Charles W. Draper, Jr.
Our subject, after having learned the machinist's trade, went on the lakes as fireman on the tug James W. Bennett, of Saginaw, on which he remained two seasons. The Bennett was commanded by Captain John Hunt who was killed a few years later in the collision between the steamers Albany and Philadelphia. The first season Mr. Draper towed rafts between Ashland and Cranberry river, a distance of about sixty miles. In the fall of 1889, the owners having decided to rebuild the tug, she was sent to Detroit, arriving from Duluth on December 17, 1889. Mr. Draper remained on the tug all winter and left for Duluth on April 27, 1890, arriving at Detour on the 29th. The tug laid up there two days, and started up the river on the morning of the second of May. It broke ice all the way, and arrived at the "Soo" that night, being the first boat through that season. It was followed the next morning by the Livingston and Emily P. Weed. In order named, the tugs left for the Cranberry river during the latter part of the month, and made their way through slush ice until within a few miles of the river when the Bennett struck an iceberg and laid there all night; she was then pulled off in the morning by the tug Goodman, of Duluth. In the middle of June the crew of the Bennett, having gone into Duluth harbor for shelter, saw a barge in tow of a tug laboring in the seas a few miles off. A huge sea struck the barge amidship and broke her in two. The tug Bennett did all in her power to rescue the crew but succeeding in saving only one out of seven, reaching the harbor an hour later. In the fall the boat, which was considered the most powerful on Lake Superior at the time, was laid up, and Mr. Draper came home to Detroit.
During the season of 1892 he shipped as fireman on the tug Henry W. Johnson, which was fitted out as a wrecking tug and was commanded by Capt. David Shepard, who was drowned that season on the steambarge Nashua, sunk in Lake Huron with all hands on board, including Mrs. Captain Shepard and Mrs. Captain Millen. The same season Mr. Draper helped to raise the steamer Progress, which was sunk in thirty-five feet of water in a collision with the steamer Briton. They also raised the steamer Ogemaw, that had been sunk in Green Bay a few miles off Burnt Bluff. While stopping at St. Ignace in June of the same season, they witnessed the burning of the steamer Remora. The crew having been discharged, there was no one on the boat except the captain and watchman. The latter, who was an intimate friend of Mr. Draper's, was scarred and disfigured for life.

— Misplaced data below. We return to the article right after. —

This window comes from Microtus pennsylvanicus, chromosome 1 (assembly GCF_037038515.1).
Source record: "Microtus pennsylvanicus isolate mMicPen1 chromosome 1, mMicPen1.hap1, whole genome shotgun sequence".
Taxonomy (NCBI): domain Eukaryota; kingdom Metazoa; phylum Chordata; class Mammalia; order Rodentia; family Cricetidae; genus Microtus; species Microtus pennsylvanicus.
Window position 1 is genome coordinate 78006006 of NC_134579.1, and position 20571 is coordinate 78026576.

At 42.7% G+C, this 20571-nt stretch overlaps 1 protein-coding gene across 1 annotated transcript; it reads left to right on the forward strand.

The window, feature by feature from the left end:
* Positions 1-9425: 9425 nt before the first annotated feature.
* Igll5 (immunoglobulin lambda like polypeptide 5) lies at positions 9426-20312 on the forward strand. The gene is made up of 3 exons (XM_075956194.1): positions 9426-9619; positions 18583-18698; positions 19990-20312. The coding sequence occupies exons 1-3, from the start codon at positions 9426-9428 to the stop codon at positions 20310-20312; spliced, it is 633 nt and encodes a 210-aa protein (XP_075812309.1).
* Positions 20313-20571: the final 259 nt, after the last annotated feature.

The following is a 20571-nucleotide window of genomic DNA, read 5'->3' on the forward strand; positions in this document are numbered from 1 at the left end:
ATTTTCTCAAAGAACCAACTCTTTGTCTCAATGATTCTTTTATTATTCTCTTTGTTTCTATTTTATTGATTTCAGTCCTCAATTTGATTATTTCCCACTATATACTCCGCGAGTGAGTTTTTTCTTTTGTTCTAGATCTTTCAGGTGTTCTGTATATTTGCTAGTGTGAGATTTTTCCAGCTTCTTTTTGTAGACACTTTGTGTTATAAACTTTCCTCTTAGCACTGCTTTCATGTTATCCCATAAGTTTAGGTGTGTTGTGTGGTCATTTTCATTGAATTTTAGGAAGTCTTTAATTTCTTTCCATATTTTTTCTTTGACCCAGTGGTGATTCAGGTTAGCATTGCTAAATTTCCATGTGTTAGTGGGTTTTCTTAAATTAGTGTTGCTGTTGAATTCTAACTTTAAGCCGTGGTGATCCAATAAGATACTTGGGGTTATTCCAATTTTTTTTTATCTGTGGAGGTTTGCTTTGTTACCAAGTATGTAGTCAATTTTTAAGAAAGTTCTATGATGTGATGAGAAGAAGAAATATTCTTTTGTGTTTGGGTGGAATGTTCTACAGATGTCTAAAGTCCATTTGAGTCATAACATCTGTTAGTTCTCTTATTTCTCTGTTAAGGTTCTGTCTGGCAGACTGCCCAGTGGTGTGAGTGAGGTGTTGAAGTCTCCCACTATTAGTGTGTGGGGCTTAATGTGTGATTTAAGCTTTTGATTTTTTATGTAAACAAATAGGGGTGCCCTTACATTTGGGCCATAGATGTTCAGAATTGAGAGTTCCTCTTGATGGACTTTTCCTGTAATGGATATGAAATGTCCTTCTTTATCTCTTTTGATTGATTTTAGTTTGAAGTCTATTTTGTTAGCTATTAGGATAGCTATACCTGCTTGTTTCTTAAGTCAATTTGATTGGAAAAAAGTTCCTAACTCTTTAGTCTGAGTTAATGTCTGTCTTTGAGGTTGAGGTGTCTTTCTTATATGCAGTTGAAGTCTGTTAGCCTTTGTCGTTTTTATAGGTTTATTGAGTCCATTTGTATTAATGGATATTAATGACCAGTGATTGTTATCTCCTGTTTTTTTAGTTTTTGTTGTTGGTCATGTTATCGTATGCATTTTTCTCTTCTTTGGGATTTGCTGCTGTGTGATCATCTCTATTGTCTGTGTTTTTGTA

In 1893 Mr. Draper received his first issue of marine engineer's license, and shipped on the steamyacht Wanda, owned and sailed by Capt. A. G. Phillips, of Detroit, remaining on her that season. In the fall of that year they barely escaped being burned to the water's edge; they had been on a fishing excursion, and had tied up to the bank of the Johnson channel of the St. Clair River. When it became dark Mr. Draper lit a small lantern and hung it up in the engine room. About 7:30 in the evening all were seated playing cards, when the captain chanced to go on deck, and saw the forward end of the yacht in a blaze. The small lamp had exploded. The captain jumped into the engine room, seized the burning lamp in his hands and threw it overboard. Meanwhile, Dr. Draper had connected the fire hose to the plug and started the pump, soon extinguishing the fire. That being the last trip, the yacht was laid up, ending the most pleasant years of Mr. Draper's experience on the lakes. In 1894 he shipped on the steam yacht Contaluta, owned by Mr. D.W. Smith, of the firm of Huyett & Smith, of Detroit, which he left and returned as second engineer of the tug Henry W. Johnson, which went to Lake Erie to raise the steamer Wocoken, sunk off Long Point in fifty feet of water. Eleven lives were lost out of a crew of seventeen, the remaining men being picked up by the fishermen from Clear Creek the next morning. The diver's examination disclosed the fact that the hull was in a very poor condition and not worth raising. It was then decided to take out all the machinery and coal. They raised the boilers and engine, and six hundred tons of coal, and came to Detroit, where the boat laid up. Mr. Draper then went on the steam yacht Countess, and took her from Detroit to Buffalo. That fall he secured a position on shore, and has remained there ever since.
Return to Home Port
This version of Volume II is based, with permission, on the work of the great volunteers at the Marine Captains Biographies site. To them goes the credit for reorganizing the content into some coherent order. The biographies in the original volume are in essentially random order.
Some of the transcription work was also done by Brendon Baillod, who maintains an excellent guide to Great Lakes Shipwreck Research.